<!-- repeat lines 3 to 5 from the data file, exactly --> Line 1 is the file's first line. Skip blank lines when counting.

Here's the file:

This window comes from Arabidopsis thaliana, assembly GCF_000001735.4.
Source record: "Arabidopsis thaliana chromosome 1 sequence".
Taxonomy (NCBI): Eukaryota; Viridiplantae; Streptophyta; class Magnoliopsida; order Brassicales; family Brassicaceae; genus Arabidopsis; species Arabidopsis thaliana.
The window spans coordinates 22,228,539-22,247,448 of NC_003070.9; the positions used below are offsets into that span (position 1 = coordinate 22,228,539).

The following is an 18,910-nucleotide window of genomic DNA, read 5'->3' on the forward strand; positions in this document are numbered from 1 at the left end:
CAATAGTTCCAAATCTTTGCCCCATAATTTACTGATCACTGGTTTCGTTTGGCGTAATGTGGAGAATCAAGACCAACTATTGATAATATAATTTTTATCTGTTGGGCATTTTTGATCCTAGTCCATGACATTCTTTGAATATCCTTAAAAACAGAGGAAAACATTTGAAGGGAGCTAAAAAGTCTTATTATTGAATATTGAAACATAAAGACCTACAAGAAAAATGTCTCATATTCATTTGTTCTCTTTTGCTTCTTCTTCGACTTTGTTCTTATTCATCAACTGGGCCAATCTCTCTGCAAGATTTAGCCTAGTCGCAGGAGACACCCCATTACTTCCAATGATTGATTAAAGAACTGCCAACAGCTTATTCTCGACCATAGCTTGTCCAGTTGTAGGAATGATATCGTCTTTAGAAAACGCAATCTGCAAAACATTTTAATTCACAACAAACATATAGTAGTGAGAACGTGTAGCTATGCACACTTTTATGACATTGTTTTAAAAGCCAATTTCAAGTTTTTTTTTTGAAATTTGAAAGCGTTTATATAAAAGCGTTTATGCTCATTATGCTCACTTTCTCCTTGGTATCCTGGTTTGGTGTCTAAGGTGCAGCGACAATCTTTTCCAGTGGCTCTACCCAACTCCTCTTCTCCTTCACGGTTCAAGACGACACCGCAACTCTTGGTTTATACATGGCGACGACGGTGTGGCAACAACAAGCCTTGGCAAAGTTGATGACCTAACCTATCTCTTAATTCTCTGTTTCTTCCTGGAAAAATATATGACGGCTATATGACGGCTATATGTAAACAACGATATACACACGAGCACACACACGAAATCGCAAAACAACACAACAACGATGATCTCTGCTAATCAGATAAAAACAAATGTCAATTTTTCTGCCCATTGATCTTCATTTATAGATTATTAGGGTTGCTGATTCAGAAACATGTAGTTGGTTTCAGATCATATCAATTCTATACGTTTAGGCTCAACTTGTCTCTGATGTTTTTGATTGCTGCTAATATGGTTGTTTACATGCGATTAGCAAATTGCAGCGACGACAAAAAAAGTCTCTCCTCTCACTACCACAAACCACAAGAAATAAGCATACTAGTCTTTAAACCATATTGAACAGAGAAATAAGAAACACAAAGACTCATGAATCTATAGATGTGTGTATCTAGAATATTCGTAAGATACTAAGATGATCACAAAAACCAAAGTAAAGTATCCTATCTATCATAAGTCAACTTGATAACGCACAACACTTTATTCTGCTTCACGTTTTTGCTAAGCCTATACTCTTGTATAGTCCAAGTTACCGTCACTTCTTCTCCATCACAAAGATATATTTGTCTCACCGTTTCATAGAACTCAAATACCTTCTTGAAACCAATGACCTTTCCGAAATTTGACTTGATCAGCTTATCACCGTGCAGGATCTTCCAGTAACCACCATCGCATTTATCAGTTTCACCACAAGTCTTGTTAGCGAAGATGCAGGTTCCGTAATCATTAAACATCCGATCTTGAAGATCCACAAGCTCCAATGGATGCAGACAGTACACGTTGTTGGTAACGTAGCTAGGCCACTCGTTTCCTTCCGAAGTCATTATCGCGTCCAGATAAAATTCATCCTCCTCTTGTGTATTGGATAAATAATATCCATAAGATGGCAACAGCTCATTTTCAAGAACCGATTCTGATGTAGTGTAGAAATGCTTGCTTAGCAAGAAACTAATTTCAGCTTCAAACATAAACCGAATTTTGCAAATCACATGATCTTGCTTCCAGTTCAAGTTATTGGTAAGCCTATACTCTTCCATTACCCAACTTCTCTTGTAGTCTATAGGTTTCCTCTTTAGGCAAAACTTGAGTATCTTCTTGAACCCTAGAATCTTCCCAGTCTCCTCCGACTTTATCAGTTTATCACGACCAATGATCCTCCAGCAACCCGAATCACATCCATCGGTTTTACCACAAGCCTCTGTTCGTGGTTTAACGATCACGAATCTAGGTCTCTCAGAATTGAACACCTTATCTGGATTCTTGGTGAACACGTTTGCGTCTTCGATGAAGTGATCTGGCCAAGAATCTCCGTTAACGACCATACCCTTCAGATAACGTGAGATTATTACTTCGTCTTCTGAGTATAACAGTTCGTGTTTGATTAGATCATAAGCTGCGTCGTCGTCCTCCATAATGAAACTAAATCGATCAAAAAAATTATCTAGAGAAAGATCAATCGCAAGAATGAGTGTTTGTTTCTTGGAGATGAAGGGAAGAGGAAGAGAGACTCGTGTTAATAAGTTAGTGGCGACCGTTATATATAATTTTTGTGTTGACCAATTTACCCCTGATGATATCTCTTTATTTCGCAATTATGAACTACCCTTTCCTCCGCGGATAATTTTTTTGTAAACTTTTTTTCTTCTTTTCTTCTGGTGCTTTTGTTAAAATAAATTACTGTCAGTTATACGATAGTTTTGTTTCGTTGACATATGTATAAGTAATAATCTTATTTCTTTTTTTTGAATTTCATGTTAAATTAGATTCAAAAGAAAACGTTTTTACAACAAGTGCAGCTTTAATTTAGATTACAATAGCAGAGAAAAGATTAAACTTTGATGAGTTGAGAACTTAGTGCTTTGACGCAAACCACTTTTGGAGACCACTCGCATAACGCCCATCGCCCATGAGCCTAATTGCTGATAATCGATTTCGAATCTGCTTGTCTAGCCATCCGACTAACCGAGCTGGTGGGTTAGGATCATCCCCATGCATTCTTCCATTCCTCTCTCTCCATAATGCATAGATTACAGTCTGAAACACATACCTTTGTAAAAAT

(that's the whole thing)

Taxonomy (NCBI): Eukaryota; Viridiplantae; Streptophyta; class Magnoliopsida; order Brassicales; family Brassicaceae; genus Arabidopsis; species Arabidopsis thaliana.
The window spans coordinates 22,228,539-22,247,448 of NC_003070.9; the positions used below are offsets into that span (position 1 = coordinate 22,228,539).

The following is an 18,910-nucleotide window of genomic DNA, read 5'->3' on the forward strand; positions in this document are numbered from 1 at the left end: